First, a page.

According to the illustrative embodiment, word processor 148 displays data, including document text 220 and/or image 222. A user of word processor 148 may view multiple pages of document text 220 and/or images 222 in a document by adjusting scroll bar 230. A user of browser 146 may manipulate document text 220 and/or images 222 by providing input from keyboard 118 or by using cursor 225 to “mouse over” and click on a toolbar icon. As utilized herein, a “mouse over” refers to a movement of mouse 120 (
With reference now to
In an alternate embodiment, border 235 may be opaque. Similarly, border 235 may be a thin colored line that surrounds the toolbar icon group. In another embodiment, each icon in a toolbar icon group may be highlighted rather than being surrounded by border 235. If one or more currently displayed icons in a toolbar icon group are not located adjacent to other icons in the same group (i.e., one or more icons are “isolated” from other icons in the same group), a separate border 235 having the same color, shading, and/or line thickness may be displayed to identify the isolated icon(s). In one embodiment, border 235 may be displayed around the currently visible icons corresponding to a toolbar icon group when cursor 225 hovers over an entry in a toolbar pull-down menu in window control bar 205 that corresponds to the name of the toolbar icon group.
According to the illustrative embodiment, border 235 includes at least first identification tab 240, which includes toolbar name 245 (e.g., “Picture”) that corresponds to the toolbar group of the moused-over icon. First identification tab 240 also includes item name 250 (e.g., “Decrease Brightness”), which corresponds to the name of the moused-over decrease brightness icon 215E. First identification tab 240 includes a graphical thumbtack icon 255 and a graphical close hover window icon 260. As utilized herein, a “hover window” refers to the area surrounded (i.e. “enveloped”) by border 235 (i.e., border 235 and a toolbar icon group) and one or more identification tabs located in close proximity to border 235. Graphical thumbtack icon 255 enables a user of word processor 148 to selectively create a moveable hover window that includes “virtual” copies of each icon in a toolbar icon group. An exemplary moveable hover window is illustrated in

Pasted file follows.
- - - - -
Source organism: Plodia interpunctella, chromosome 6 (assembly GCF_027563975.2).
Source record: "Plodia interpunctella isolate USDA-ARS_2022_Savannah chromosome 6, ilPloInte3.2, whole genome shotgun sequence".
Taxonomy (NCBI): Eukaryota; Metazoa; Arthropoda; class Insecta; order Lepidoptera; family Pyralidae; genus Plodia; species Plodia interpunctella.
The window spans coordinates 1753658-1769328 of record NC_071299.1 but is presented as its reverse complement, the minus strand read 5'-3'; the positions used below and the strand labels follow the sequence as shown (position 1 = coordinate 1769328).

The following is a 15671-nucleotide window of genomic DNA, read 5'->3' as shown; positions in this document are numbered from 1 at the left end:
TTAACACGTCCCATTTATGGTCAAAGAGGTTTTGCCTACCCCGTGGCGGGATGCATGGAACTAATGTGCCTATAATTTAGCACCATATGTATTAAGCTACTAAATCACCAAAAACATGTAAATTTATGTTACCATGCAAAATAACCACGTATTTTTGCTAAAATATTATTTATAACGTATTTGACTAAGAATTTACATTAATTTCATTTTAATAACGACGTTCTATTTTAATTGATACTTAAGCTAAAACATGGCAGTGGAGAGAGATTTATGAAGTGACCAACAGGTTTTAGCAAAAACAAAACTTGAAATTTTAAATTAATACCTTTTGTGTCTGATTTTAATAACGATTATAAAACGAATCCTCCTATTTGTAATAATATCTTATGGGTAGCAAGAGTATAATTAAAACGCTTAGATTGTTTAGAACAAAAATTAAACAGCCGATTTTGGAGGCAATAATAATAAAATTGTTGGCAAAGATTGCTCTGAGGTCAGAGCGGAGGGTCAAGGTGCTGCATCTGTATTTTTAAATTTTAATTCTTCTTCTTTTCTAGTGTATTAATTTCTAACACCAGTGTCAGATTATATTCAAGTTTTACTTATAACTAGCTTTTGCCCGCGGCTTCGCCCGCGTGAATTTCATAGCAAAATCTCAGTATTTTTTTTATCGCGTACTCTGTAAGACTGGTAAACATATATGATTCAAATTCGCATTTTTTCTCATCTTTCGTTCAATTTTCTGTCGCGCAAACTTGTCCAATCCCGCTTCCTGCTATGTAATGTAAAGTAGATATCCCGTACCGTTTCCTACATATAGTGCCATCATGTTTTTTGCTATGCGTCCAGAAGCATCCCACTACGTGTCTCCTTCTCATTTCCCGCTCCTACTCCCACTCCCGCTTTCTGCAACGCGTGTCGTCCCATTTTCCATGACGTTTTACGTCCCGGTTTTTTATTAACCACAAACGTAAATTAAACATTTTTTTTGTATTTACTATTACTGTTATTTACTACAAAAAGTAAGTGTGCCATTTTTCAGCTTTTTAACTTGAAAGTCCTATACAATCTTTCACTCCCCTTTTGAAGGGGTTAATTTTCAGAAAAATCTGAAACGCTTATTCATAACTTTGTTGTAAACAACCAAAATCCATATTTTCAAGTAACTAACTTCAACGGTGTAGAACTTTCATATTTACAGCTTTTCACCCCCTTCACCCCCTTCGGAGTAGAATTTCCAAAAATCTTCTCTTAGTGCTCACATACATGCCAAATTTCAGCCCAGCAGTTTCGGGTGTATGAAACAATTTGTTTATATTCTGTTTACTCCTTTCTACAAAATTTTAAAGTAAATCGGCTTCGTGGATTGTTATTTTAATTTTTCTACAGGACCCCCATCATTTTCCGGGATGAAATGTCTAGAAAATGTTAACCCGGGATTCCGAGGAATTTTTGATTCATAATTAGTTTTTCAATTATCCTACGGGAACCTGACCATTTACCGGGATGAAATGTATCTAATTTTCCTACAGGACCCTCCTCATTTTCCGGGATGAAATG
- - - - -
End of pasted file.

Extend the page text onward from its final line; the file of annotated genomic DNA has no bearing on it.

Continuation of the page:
In an alternate embodiment, a copy of a hover window may appear in response to a pre-defined keystroke sequence from keyboard 118 (i.e., a “hotkey” command), a pre-defined input sequence from mouse 120 (
Border 235 also includes second identification tab 262, which includes icon attribute field 265 and toggle icon 270. Icon attribute field 265 includes information corresponding to a current setting and/or value of the moused-over icon. For example, icon attribute field 265 may include a numerical display indicating the current level of brightness percentage (e.g., “15”). Toggle icon 270 enables a user of word processor 148 to easily view and adjust (i.e., increase and/or decrease) the value of icon attribute field 265 by using cursor 225. Toggle icon 270 performs at least a portion of the functionality corresponding to the moused-over icon, thereby reducing the number of mouse clicks and/or keyboard commands that would otherwise be required to access the function via one or more graphical menus corresponding to the moused-over icon.
In an alternate embodiment, the present invention may be implemented in browser 146, which may include a hover window. For example, if a cursor is positioned in close proximity to a website links item in a toolbar, then browser 146 displays a hover window including a border surrounding a website links toolbar that corresponds to the item. The hover window may include a second identification tab, which in turn includes a website link item attribute field. The website link item attribute field may include a Uniform Resource Locator (URL) that corresponds to a moused-over link within the links toolbar.